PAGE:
12

-b, --before

The separator is attached to the beginning of the record that it precedes in the file.

And I can't understand the following output:

$ echo -e "Hello\nNew\nWorld\n!" > file
$ tac file
!
World
New
Hello
$ tac -b file


!
World
NewHello

Why there is no newline between New and Hello?

23

tac works with records and their separators, attached, by default after the corresponding record. This is somewhat counter-intuitive compared to other record-based tools (such as AWK) where separators are detached.

With -b, the records, with their newline attached, are as follows (in original order):

  • Hello
  • \nNew
  • \nWorld
  • \n!
  • \n

Output in reverse, this becomes

\n\n!\nWorld\nNewHello

which corresponds to the output you see.

Without -b, the records, with their newline attached, are as follows:

  • Hello\n
  • New\n
  • World\n
  • !\n

Output in reverse, this becomes

!\nWorld\nNew\nHello\n
5

That does look strange partly due tac works in somewhat counter-intuitive way as to me. Let's make use of clearly visible separators — commas.

What would I expect to see as the result of the following command:

% echo -ne 'A,B,C' | tac -s,

?

Well, I see it as there's A separated from B separated from C. Thus (I conclude) being printed in reverse, they should constitute C,B,A. Let's check. Alas, it prints differently instead:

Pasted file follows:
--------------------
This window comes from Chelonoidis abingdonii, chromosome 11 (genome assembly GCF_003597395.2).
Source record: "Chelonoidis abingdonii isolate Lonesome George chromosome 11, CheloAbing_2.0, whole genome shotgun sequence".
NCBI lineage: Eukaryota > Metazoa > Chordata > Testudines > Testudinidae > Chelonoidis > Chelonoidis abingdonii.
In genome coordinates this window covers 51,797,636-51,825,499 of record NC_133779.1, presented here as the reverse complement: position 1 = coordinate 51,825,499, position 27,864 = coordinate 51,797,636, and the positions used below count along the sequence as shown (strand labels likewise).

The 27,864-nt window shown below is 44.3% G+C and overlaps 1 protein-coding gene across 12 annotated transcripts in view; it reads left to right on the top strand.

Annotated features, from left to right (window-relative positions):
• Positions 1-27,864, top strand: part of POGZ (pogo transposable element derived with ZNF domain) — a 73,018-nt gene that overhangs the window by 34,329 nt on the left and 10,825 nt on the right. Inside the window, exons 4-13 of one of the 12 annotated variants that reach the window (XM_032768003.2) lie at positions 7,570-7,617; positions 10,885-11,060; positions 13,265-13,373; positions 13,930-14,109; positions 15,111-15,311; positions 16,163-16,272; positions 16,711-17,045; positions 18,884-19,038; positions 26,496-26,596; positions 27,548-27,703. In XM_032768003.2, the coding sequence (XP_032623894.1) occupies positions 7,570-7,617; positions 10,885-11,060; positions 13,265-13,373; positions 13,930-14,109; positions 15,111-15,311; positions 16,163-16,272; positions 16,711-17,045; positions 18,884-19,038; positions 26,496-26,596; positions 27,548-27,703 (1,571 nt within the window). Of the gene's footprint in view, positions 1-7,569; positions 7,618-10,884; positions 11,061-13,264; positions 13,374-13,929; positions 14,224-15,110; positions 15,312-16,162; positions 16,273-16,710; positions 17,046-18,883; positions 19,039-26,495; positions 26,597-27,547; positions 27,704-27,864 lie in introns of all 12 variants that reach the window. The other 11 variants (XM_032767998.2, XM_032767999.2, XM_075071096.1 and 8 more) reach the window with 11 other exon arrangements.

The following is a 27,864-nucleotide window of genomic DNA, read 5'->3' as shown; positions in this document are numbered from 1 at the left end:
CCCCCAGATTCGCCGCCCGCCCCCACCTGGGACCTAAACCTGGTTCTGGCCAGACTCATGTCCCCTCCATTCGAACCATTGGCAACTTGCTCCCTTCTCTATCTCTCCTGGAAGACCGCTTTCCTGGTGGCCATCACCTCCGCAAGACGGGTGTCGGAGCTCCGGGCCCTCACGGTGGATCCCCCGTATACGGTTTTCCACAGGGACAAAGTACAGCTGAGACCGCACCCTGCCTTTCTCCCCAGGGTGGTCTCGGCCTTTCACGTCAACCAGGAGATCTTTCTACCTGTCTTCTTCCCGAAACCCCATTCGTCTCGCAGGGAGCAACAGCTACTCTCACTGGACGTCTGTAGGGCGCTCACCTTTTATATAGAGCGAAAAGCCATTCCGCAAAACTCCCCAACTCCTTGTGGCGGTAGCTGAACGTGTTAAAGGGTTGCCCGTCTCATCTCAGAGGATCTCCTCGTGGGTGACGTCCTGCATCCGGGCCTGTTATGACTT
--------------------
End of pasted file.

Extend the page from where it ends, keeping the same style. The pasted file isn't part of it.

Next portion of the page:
% echo -ne 'A,B,C' | tac -s,
CB,A,

We can conclude tac sticks for original separators placement: A still has it afterwards, as well as B does, but C didn't have it and hence it's printed as is.

What happens if I run tac with -b this time?

% echo -ne 'A,B,C' | tac -bs,
,C,BA

Seemingly it works this way for -b: it's going through the input in backward direction till it finds a separator. As it's found it's printed:

,. Then it prints the text it skipped while searching:

C. Then the cycle repeats:

,B. As there're no separators left, just the remainder is printed:

A.

Why there is no newline between New and Hello?

According to the explanation I've given above New would be on a new line because it was prefixed with new-line, but since Hello wasn't — it'd be printed as is.

  • Regarding your first part, it helps to understand tac’s counter-intuitive behaviour if you consider that its initial goal was to reverse text files, which end with a \n. The configurable separator does suggest that it can reverse records separated by arbitrary characters, in which case you don’t expect the text to end with a separator, but it doesn’t work that way :-(. Your explanation of -b is a fairly accurate description of coreutils’ implementation of tac; note however that tac always searches backwards (even without -b). – Stephen Kitt Oct 22 at 9:30
  • Indeed tac is always tac, even w/o -b – poige Oct 22 at 9:39

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